August 27, 2012 in Uncategorized
It’s been just over a year since I moved to this fair city of Boston. It’s hard to believe so much has happened in just one year. Here is a quick update on some of those projects.
I put a lot of time into my project Not-So-Silent-Cinema this year, my project of writing and performing new scores to old silent films. The time I put into booking and promoting really has paid off. My score to Nosferatu did its first tour in October of 2011, playing some really fun venues in Philly, Boston and Maine. I launched a new score in March of Buster Keaton shorts featuring Kyle Tuttle on banjo and Andy Bergman on clarinet.
I did another program of Buster Keaton shorts with the New River Ensemble over the summer. And the Zorro quintet played some really hip theaters in the greater Philadelphia area this summer. With the hard work of a fantastic new booking agent Patrick Coman we are gearing up for a significantly more sophisticated Nosferatu tour for October 2012. I’m quite excited about playing venues like the American Film Institute in DC, the Shalin Liu Performing Arts Center in Rockport MA and the Bethlehem Alehouse Cinema in PA. I’m also looking forward to my first chances to play along with real reels of the film! This fall I am launching a monthly solo piano and silent film series at the Armory in Somerville called “Not-So-Silent-Sundays”. Our first show is Sunday Sept 16th where I will be launching a brand new solo piano score to Buster Keaton’s ‘The General’.
Speaking of the piano. It is a lot of fun to play. I’ve particularly been shedding my stride piano technique. A trip to New Orleans around Mardi Gras time was particularly inspiring. I’ve been getting a chance to play this style in my Buster Keaton film scores and also in the traditional jazz group Easy Winners, that I play with here in Boston, led by drummer Phil McGowan:
That’s me playing a really great Steinway upright from the early 20th century. Speaking of Steinways, I bought a 1912 Steinway A this year and had it rebuilt. Here is me showing it off to the world in my pajamas:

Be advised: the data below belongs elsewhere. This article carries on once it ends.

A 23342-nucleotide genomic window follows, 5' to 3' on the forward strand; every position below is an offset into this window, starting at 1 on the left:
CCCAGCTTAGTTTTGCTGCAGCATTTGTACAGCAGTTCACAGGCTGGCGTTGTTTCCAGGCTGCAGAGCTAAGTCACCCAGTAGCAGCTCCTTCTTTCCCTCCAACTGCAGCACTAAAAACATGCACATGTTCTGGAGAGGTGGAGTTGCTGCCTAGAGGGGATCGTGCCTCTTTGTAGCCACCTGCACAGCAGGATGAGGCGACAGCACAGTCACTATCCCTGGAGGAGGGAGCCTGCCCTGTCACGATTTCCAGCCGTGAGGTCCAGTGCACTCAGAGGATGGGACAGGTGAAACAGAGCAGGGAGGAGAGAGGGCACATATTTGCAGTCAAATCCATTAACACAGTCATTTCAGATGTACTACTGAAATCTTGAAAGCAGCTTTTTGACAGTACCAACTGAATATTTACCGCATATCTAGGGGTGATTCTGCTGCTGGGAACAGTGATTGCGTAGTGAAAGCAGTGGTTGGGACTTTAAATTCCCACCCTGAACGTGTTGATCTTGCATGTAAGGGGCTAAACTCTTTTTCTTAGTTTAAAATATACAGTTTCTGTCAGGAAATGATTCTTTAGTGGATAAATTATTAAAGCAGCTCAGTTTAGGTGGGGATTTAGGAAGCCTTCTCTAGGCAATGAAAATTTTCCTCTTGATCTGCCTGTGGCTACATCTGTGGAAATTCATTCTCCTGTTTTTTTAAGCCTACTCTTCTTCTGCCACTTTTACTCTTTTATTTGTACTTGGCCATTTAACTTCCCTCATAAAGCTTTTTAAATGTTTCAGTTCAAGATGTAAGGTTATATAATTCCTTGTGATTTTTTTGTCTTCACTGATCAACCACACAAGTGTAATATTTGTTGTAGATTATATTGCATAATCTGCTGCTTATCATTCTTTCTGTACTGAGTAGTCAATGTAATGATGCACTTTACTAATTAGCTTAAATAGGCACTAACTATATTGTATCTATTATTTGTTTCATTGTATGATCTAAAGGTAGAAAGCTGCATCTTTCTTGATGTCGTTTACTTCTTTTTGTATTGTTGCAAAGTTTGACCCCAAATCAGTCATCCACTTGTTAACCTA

This has completely changed my life. It’s also allowed me to teach the Taubman Approach with further precision. I am now engaged in the process of becoming certified as a Taubman instructor with the Galandsky Institute. My private lesson schedule has been filling up and I’ve been collecting some really fun and talented students.
I’ve been excited to work with some really diverse and talented rock/pop bands here in Boston. I’ve been doing a lot of playing and arranging for Samantha Farrell, an up-and-coming songwriter from the area. She has released three singles this summer that I’ve put a lot of work into arranging and we have begun discussing an upcoming string-heavy full-length album.
I’ve been playing a lot with John Colvert and the Great Brighton Fire, a New-England based Americana rock band. That has been a fun group to rock out with and I am looking forward to the upcoming EP we are mixing. John Colvert also organizes the annual New England Americana Festival, which I’m looking forward to playing this Fall.
This summer I continued my annual stint at Friends Music Camp, directing the choir and jazz band, composing a lot of music, and playing with the New River Ensemble. I wrote what turned out to be a very popular and well-received piece for the choir and cello ensemble:
The New River Ensemble did a lot of conspiring about our plans for the next few years. We are looking into a potential January tour in the North Carolina area, focusing, among other things, on playing our program of Buster Keaton scores. We also did some recording. Here’s one tune we worked on, a variation on the old fiddle tune Whiskey Before Breakfast (the B part’s a little different):
That’s me on the banjo. Speaking of the banjo…. there are a lot of really awesome banjo players in Boston. They’ve all been really kicking my butt. I’ve recommitted myself to my quest to figure out RH banjo technique. I find it so different than my piano technique that I’ve always had a really hard time figuring out how to play with the precision and fluidity that I’d like. Having a lot of great players around to observe and talk to here in Boston has really been a help. In addition to descending into the dark depths of the weekly Cantab jam session every Tuesday in Cambridge I’ve also been attending Banjo Trek, a monthly gathering of banjo-nerds who sit around and play compositions and etudes, discussing, critiquing, and sharing ideas. It’s been quite inspiring to be a part of. I’ve contributed a lot of material to the group though I don’t always feel like I can play it as cleanly as I’d like.
Speaking of great Boston banjo players, here are some duets with me on piano and Kyle Tuttle on banjo: